Our luxury tours are affordable. While the rates we provide are not the least expensive, they are lower then agencies based in the USA and Europe, with an exceptional value. Travel Exploration Morocco private tours rate better then those offered in Conde Naste Traveler and Travel & Leisure magazines for their inclusion of tax free travel, upgrades at boutique riads and hotels along with exclusive access to monuments, historic sites and rural kasbahs not offered otherwise.

Travel Exploration Morocco donates 5% of our proceeds to Berber Villages through our charity organization called Project Feed. We are an ASTA approved travel agency and has won several accolades for our travel expertise.

Don’t miss out on a luxury travel experience that goes beyond your wildest dreams.

Morocco’s Imperial Cities, Seaside Resorts,Sahara Desert,Berber villages, A Taste of Morocco, Magical Kasbahs, Ruins & Waterfalls, Absolute Morocco, The Best of Marrakech, Fes, and Ouarzazate

Discover The Best of Morocco - Travel Exploration
Travel Exploration specializes in Morocco Travel. We provide Tours and travel opportunities to Morocco for the independent traveler and tailor-made tours for families and groups with a distinctly unique flavor. From Morocco’s Seven Imperial Cities, to the Magical Sahara Travel Exploration offers a captivating experience that will inspire you. At Travel Exploration we guarantee that you will discover the best of Morocco! Call Travel Exploration at 1 (800) 787-8806 or + 1 (212) 618882681 and let’s book a tour to Morocco for you today.

Morocco’s Museum of Moroccan Judaism (Jewish Museum) in Casablanca

Monday, November 7th, 2016
Moroccan Jewish Woman, Historic Photograph, Tangier

Moroccan Jewish Woman, Historic Photograph, Tangier

Morocco is known for it’s Jewish Heritage and the abundance of rich culture, artifacts and traditions left behind when the Jews fled Morocco in the 1960’s. What remains is a rich catalog of Jewish life inclusive of architecture, monuments, zaouias, museums, mellahs, shrines and craft traditions that command great cultural significance. The collective history of Jews in Morocco is one that has a connective thread with the Berbers and Moroccan Arabs, dating back to the Spanish inquisition. Morocco’s Museum of Moroccan Judaism (Jewish Museum) located in Casablanca is the keeper of some of this prized history. The Jewish Museum has an active roster of exhibitions, a permenant collection and Jewish library which make it an important part of Moroccan history available to Morocco travelers and Jewish travelers interested in understanding Morocco’s Jewish past. Moroccan Jewish Heritage sites are well appointed in the Imperial Cities of Marrakech, Fes, Meknes and Coastal Essaouira making them key cities to visit when touring Morocco. The synagogues, mellahs and cemeteries in Fes, Marrakech and Essaouira in particular hold a special place in the hearts of many Moroccan Jews throughout the world. These cities and their Jewish mellahs are the former birth place of their ancestors. Many Jews that currently living in Israel, Canada and the United States are originally Moroccan by birth, and return on vacation to visit Jewish Heritage sites or as an homage to revisit their past home. Moroccan Jews traveling to Morocco often visit shrines or places they or their family once lived. Given the Museum of Moroccan JudaismCasablanca (Jewish Museum) is the only Jewish Museum in the Muslim world, those interested in exploring Morocco’s Jewish Heritage should not miss a tour of its private collection.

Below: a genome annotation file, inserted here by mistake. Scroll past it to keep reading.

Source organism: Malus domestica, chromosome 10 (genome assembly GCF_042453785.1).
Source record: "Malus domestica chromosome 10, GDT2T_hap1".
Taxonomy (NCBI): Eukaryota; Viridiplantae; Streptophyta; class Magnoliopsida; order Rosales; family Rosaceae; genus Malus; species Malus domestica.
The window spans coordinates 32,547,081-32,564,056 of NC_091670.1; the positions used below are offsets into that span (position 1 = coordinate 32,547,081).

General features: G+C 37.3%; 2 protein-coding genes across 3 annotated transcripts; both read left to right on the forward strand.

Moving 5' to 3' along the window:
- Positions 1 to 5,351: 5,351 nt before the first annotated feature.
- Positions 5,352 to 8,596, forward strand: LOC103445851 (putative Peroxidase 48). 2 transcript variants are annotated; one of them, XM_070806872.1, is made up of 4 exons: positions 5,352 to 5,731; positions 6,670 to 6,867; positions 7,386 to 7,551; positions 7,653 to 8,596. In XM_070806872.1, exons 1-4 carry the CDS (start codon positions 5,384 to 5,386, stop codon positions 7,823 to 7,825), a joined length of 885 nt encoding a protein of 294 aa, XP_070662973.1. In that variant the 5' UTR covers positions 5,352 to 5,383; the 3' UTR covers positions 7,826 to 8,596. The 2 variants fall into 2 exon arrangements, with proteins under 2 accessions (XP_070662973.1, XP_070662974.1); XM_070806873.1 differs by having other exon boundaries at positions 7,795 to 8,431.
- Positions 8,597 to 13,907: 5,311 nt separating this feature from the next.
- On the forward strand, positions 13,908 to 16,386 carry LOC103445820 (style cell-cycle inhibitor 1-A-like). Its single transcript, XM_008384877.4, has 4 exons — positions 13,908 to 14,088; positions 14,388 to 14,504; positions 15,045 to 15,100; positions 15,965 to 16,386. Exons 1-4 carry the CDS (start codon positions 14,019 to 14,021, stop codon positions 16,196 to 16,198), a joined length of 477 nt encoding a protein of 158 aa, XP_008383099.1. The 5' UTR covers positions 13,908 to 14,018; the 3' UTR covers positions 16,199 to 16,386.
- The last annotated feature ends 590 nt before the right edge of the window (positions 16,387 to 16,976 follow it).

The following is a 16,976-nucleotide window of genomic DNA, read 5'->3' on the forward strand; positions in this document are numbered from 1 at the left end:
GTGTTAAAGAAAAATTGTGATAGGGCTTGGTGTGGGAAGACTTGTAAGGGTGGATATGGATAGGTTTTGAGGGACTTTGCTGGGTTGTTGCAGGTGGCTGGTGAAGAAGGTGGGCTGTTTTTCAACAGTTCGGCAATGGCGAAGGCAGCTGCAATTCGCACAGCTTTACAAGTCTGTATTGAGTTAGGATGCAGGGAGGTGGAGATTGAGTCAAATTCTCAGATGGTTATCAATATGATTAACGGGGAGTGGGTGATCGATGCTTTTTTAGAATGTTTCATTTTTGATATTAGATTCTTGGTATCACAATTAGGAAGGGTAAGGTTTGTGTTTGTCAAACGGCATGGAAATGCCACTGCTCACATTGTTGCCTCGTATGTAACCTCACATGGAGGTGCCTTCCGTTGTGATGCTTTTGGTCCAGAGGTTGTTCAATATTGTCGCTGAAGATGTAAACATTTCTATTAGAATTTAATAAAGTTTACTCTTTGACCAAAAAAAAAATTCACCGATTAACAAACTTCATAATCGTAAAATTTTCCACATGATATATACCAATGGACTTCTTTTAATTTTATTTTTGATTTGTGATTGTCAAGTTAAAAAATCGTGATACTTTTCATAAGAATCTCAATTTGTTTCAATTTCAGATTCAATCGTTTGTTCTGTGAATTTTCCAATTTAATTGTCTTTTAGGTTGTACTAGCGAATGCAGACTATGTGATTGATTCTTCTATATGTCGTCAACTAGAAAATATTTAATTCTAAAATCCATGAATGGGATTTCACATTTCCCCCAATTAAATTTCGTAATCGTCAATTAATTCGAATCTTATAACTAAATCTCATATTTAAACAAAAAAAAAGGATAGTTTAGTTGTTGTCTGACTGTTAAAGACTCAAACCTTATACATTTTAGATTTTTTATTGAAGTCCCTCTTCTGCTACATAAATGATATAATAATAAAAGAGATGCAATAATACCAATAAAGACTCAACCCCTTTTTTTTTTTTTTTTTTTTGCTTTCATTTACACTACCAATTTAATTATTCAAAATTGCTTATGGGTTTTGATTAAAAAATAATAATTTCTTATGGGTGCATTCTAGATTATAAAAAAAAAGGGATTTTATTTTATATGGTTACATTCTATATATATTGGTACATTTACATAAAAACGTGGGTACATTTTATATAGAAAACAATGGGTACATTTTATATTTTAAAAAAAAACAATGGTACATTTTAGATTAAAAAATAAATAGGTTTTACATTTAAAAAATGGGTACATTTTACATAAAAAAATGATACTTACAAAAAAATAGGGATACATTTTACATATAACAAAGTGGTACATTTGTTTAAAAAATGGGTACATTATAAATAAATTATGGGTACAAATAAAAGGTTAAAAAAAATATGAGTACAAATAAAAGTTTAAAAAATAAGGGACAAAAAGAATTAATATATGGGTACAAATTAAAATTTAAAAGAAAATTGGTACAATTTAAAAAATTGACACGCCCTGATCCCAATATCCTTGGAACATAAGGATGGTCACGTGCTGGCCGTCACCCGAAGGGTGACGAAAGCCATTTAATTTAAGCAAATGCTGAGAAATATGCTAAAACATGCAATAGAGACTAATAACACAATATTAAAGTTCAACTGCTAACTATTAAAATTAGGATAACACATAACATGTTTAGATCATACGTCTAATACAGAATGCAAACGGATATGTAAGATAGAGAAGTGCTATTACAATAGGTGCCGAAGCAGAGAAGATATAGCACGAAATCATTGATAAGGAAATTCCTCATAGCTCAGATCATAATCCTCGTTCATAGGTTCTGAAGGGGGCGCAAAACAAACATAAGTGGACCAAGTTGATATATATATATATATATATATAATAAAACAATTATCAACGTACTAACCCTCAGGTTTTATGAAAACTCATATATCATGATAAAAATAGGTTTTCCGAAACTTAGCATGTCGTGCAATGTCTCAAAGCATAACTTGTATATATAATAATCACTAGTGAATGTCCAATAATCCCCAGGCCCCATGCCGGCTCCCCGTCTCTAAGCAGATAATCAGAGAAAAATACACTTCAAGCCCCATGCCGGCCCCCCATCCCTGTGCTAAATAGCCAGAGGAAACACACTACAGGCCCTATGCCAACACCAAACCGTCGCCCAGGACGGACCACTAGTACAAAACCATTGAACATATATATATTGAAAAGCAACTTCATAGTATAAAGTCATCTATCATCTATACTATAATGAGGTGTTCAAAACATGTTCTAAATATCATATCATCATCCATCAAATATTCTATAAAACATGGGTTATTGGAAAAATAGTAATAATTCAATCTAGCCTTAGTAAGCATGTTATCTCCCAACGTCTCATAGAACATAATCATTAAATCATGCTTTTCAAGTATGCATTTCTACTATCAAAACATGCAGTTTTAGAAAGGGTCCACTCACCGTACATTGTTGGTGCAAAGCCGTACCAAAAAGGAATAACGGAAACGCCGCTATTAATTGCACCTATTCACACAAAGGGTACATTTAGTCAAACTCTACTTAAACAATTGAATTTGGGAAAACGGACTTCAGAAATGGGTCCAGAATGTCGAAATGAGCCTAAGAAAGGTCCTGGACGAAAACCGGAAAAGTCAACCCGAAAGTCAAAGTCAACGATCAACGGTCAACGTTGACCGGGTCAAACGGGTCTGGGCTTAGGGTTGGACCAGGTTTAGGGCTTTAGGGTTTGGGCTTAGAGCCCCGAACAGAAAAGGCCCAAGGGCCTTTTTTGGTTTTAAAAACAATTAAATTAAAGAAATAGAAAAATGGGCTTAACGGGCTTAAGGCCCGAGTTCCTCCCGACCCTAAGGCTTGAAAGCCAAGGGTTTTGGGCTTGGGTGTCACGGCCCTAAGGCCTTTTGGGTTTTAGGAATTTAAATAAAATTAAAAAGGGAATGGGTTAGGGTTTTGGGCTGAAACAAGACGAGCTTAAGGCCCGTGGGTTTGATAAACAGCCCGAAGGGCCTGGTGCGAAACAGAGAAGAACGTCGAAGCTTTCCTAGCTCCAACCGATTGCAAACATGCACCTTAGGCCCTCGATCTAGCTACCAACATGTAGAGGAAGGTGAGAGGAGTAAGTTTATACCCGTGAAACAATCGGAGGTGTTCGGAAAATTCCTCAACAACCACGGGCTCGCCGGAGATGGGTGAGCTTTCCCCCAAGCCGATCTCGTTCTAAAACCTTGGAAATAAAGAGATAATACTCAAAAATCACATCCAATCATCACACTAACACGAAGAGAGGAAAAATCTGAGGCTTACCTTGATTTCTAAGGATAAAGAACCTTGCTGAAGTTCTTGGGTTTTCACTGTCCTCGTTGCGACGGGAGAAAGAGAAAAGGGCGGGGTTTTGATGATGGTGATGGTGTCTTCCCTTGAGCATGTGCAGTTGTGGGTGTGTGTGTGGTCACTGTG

Jewish Museum, Historic Casablanca

Jewish Museum, Historic Casablanca

The Museum of Moroccan Judaism of Casablanca was created by the foundation of Judeo-Moroccan Cultural Heritage in 1995 and opened its doors in 1997. The creation of a Jewish Museum in Casablanca attests to the plural identity of Morocco, a country revered for its tolerance, symbiosis and of harmonious coexistence between the Jewish and Muslim communities of the Moroccan people.

The Museum of the Moroccan Judaism of Casablanca is the only Jewish Museum in North Africa and the Middle East. Its permanent collection, constantly enriched by new acquisitions, renders a few parts of the daily life of Moroccan Jews of different regions. The museum demonstrates the remarkable Jewish community and their high level of strata, wisdom and knowledge. The Jewish Museum houses, scriptures, objects of worship, tools of arts and crafts, old books and a history of the traditional costumes worn. These Jewish artifacts illuminate to Moroccan travelers how Jews lived. The artificats also show the connective cultural traditions between Jewish Moroccans and the Berbers. Many of the items featured in the Jewish Museum’s jewelry and craft collection are tribal. Travelers will find similar tribal pieces in the Majorelle Gardens, Berber Museum.